Bullying Awareness
Stand Up to Put Downs

Why is everyone talking about Bullying?

Bullying is not a new activity. What is new is our attitude towards bullying. Gone are the days that we excuse bullying with passing comments such as “kids will be kids” and “everyone gets bullied, it makes you tough.” The truth is the effects of bullying have lasting consequences for the bully, the victim and the bystanders who don’t speak up.

What is Bullying?

Bullying is not an argument or a one-time occurrence. Bullying is repeated attempts by the aggressor to use power and control to intimidate someone else. They may use one or more of the following tactics to bully another.

  • Physical – hitting, punching, kicking
  • Emotional – name calling, rumor spreading
  • Psychological – premeditated acts to embarrass or harass others like faking an online Facebook account to gain access to someone and expose their personal information
  • Cyber – threats, harassment or humiliation aimed at a target using the internet, cell phone or other technology
  • Sexual – using sexuality or gender as a weapon to threaten, harass or tease

Possible Signs a Child is Being Bullied:

  • Unexplained injuries
  • Frequent headaches, stomachaches, feeling sick
  • Changes in eating habits
  • Difficulty sleeping or frequent nightmares
  • Declining grades, loss of interest in schoolwork or not wanting to go to school
  • Sudden loss of friends or avoidance of social situations
  • Self-destructive behaviors, harming themselves, talking about suicide
  • Appears to be angry, depressed or frustrated after going online
  • Desires to spend more time with parents rather than peers
  • Becomes unusually secretive, especially when it comes to online activities
  • Note: These could also be signs of substance abuse, child abuse or sexual abuse

The “Bully”

  • Bullies often are bullied so they bully others for power and control because they need others’ approval.
  • Boys and girls bully differently. Boys’ abuse is more physical and girls tend to abuse emotionally or psychologically.
  • Bullying is a gateway behavior often leading to crime. A study found 60 percent of boys whom researchers classified as bullies in grades six to nine were convicted of at least one crime by the age of 24, while 40 percent had three or more convictions.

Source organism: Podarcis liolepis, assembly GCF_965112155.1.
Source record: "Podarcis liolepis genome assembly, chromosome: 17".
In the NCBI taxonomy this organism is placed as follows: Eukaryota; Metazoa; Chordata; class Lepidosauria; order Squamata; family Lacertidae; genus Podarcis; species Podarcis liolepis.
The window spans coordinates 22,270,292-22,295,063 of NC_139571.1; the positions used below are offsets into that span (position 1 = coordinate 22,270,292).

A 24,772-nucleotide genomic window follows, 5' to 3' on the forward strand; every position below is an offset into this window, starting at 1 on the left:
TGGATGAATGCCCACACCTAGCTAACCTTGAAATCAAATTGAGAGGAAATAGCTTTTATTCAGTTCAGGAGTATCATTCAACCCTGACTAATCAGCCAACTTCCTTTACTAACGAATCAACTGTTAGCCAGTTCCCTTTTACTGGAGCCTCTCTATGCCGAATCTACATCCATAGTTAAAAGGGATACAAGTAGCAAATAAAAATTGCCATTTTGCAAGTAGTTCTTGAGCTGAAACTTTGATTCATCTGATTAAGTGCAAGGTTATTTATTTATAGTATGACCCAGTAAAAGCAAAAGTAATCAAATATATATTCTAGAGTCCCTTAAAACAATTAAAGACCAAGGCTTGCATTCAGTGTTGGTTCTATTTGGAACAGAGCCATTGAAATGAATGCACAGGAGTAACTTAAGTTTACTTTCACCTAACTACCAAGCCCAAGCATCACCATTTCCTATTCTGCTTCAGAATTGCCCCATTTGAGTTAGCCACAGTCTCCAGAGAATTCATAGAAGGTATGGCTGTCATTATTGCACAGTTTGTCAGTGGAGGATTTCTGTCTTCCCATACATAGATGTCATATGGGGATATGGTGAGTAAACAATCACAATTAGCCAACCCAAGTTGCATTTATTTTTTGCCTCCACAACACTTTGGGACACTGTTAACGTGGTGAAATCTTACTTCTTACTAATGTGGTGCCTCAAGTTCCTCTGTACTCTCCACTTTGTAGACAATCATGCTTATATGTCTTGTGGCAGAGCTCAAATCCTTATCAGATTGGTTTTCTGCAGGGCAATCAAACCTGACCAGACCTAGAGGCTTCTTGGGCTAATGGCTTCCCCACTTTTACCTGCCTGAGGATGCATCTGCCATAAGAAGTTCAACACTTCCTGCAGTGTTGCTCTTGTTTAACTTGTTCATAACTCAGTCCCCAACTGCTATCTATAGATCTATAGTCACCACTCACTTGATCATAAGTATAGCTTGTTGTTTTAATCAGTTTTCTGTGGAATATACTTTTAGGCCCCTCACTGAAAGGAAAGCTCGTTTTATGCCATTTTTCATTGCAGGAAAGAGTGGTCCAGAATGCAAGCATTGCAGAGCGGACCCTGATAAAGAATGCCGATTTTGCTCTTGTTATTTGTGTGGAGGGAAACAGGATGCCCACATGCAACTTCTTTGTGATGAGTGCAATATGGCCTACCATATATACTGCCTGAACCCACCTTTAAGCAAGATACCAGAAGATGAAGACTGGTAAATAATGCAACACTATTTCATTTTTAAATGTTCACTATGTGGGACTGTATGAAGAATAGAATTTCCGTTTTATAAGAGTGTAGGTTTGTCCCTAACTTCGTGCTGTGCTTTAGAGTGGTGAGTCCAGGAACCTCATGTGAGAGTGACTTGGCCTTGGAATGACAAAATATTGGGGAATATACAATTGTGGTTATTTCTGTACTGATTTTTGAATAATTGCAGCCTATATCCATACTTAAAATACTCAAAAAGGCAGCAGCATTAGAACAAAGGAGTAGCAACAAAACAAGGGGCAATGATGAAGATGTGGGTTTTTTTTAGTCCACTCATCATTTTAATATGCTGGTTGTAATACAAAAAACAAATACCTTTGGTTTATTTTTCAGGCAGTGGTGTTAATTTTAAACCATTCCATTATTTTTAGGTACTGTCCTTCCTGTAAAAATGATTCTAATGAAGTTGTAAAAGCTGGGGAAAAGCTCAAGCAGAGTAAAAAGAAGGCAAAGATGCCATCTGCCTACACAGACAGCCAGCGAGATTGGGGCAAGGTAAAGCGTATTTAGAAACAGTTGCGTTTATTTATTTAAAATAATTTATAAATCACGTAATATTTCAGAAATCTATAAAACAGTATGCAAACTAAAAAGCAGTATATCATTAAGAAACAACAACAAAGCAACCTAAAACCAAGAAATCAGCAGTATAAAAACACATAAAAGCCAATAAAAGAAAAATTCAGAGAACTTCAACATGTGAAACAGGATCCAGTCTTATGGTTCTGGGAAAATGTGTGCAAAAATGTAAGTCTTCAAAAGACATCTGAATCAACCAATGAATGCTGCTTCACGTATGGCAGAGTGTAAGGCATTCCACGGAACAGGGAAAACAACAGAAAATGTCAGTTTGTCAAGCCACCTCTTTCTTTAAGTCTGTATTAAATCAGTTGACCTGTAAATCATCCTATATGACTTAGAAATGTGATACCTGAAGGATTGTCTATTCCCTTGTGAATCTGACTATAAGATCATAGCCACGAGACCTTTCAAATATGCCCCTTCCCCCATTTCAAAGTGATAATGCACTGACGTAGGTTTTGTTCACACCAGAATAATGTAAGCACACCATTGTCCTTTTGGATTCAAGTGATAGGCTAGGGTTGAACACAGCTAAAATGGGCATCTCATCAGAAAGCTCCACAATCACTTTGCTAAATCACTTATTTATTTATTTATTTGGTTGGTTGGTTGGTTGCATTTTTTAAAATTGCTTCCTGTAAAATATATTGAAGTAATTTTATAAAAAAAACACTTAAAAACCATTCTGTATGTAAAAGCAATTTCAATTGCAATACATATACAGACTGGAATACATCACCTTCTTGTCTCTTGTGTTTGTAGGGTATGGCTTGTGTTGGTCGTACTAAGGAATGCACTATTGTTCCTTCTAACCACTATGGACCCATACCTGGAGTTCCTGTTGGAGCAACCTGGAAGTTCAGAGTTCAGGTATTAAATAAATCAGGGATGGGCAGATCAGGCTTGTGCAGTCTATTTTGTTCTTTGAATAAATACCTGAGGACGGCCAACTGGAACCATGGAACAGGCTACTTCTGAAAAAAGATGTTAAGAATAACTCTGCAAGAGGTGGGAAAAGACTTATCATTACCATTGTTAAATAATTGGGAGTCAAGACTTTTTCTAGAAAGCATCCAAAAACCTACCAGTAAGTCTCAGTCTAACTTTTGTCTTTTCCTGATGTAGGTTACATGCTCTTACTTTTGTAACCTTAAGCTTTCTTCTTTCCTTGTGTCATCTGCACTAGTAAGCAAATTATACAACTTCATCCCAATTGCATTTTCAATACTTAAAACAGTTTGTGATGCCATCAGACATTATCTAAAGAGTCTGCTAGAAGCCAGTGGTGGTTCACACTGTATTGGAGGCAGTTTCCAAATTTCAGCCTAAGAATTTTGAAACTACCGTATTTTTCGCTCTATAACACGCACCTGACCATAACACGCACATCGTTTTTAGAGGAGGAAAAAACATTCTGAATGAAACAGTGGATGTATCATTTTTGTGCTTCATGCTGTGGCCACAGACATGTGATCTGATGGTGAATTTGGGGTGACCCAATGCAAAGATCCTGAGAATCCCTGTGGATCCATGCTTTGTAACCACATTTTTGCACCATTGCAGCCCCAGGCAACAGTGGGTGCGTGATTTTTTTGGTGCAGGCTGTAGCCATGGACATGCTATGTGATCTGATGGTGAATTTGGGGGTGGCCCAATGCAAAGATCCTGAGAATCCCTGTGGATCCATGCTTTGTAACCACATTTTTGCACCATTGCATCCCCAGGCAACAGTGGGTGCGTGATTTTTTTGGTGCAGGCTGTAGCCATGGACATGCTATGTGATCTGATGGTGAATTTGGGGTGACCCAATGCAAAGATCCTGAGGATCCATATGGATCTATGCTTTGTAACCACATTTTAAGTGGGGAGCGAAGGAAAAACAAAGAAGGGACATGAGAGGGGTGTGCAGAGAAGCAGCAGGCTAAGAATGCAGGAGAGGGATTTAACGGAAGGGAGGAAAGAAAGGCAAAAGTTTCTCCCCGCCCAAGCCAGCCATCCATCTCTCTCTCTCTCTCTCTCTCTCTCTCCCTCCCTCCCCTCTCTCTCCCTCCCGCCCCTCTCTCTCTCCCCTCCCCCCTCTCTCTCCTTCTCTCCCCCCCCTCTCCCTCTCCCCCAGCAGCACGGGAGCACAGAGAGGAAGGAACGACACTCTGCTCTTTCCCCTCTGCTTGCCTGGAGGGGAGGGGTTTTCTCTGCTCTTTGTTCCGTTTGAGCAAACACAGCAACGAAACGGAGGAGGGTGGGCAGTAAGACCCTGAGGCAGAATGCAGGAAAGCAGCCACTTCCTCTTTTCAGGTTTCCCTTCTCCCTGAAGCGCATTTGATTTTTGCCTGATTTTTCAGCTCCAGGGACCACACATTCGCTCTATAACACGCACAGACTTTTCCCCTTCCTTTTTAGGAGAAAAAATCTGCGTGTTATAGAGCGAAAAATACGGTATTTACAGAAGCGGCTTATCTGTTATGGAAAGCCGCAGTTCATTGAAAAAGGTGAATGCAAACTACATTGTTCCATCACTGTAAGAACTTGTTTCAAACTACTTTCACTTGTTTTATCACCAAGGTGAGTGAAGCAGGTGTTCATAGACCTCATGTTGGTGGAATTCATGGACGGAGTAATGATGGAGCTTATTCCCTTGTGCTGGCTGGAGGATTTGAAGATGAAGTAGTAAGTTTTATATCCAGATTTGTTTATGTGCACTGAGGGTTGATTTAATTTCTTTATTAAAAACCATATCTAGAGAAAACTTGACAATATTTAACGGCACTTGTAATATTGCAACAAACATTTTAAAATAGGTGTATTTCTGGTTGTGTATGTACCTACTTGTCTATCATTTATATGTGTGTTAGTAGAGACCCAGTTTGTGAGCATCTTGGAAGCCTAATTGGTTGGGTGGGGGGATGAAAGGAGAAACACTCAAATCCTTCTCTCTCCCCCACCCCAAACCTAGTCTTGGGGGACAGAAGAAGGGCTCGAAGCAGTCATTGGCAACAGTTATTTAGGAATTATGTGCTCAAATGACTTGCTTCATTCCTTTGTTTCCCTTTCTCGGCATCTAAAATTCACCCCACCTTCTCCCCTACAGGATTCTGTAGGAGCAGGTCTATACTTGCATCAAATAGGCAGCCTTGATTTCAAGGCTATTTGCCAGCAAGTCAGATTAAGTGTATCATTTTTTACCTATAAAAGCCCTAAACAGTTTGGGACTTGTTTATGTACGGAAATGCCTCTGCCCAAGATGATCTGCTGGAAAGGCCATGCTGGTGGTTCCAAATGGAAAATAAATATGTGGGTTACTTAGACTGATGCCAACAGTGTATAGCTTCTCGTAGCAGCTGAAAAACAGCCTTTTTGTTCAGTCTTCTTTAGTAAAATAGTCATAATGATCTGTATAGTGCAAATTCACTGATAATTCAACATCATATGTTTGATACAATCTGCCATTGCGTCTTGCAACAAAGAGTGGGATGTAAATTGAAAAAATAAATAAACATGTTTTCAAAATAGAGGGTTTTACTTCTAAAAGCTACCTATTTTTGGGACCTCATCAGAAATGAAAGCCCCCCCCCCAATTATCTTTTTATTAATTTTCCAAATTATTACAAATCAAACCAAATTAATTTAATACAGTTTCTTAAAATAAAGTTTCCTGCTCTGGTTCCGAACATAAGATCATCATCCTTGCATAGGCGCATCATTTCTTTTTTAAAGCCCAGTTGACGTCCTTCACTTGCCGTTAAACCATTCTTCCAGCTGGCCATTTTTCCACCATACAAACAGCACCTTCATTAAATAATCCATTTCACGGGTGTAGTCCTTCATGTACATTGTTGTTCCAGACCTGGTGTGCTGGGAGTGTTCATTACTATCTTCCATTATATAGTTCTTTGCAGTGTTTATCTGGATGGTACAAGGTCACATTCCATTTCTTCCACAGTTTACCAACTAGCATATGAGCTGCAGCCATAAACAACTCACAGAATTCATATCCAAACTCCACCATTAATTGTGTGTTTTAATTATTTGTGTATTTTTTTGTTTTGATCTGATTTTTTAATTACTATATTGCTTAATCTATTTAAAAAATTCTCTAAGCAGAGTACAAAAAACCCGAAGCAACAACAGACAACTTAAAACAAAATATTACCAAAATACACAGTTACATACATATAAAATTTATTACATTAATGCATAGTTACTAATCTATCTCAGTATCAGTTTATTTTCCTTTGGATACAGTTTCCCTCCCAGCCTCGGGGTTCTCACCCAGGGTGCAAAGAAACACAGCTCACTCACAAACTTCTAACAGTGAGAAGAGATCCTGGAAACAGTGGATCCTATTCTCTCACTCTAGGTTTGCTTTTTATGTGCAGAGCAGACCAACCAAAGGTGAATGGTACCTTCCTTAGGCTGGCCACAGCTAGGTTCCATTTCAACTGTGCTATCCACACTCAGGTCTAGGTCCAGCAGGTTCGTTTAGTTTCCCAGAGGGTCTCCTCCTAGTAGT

• If your child is reported as a bully, early intervention to address anger or self-esteem issues can prevent a lifetime of anti-social behavior.

Bystanders: Actions You Can Take

  • Speak up: if it is safe, tell the bully to stop
  • Ask the victim to walk away with you
  • Tell a parent or other trusted adult, get help
  • Recruit some of your other friends to join in supporting the victim

What not to do:

  • Do not encourage the bully
  • Do not try to fight or engage in physical contact with the bully
  • Do not laugh or joke about the bullying incident
  • Do not take pictures or videos, unless your sole intention is to show the video to a teacher or parent
  • Never post embarrassing photos or videos of a bullying incident on the internet, or share them with anyone, other than a parent or teacher
  • Do not remain silent about bullying

Criminal Behavior and Reporting

  • If you, or someone you know, are the victim of a threat, assault, theft, stalking or harassment, report it to the police
  • Don’t overreact or blame your child when he or she reaches out to you
  • Encourage your child to share his or her story
  • Police officers will ask for any evidence, dates, times, witnesses, evidence from computer or phone
  • Save screenshots, emails, text messages
  • Keep a record of incidents, whom you spoke to and any actions taken

Prevention Suggestions

  • Have the conversation with your child early – explain bullying
  • Does he or she know someone being bullied; ask what they would do if they notice bullying
  • Know the websites your children visit and their online activities
  • Talk about being safe online and be smart about what they post online
  • Install parental control filtering software
  • Secure your child’s electronic devices overnight

Local Resources


Information on bullying, internet safety and other youth-related issues.

Visit the notMYkid Website

Casa Center for Positive Social Change

“The Power of YOU” is a school-based bullying prevention program that targets the roots of bullying, abuse and violence by boosting core emotional intelligence competencies in children, youth and the important adults in their lives.

Visit the Casa Website

Teen Lifeline

Peer counseling, suicide hotline, bullying prevention curriculum.

Visit the Teen Lifeline Website

The Be O.N.E. (Open to New Experiences) Project

An interactive four-hour presentation designed for middle school students (grades 5-8) that harnesses the power of positive peer pressure to create an inclusive and positive school environment.

Visit the Be O.N.E. Website

National Resources

SafeSchools Alert

Online incident reporting and tracking system.

Visit the Website


Great resources for everything “Bully”.

Visit the Website

National Crime Prevention Council - Bullying

Visit the Website

Teens Against Bullying (National Bullying Prevention Center)

Visit the Website


A program of the National Center for Missing & Exploited Children

Visit the Website

American Academy of Child & Adolescent Psychiatry

Visit the Website

American Academy of Child & Adolescent Psychiatry

Visit the Website

Teens Against Bullying (National Bullying Prevention Center)

Visit the Website


a program of the National Center for Missing & Exploited Children

Visit the Website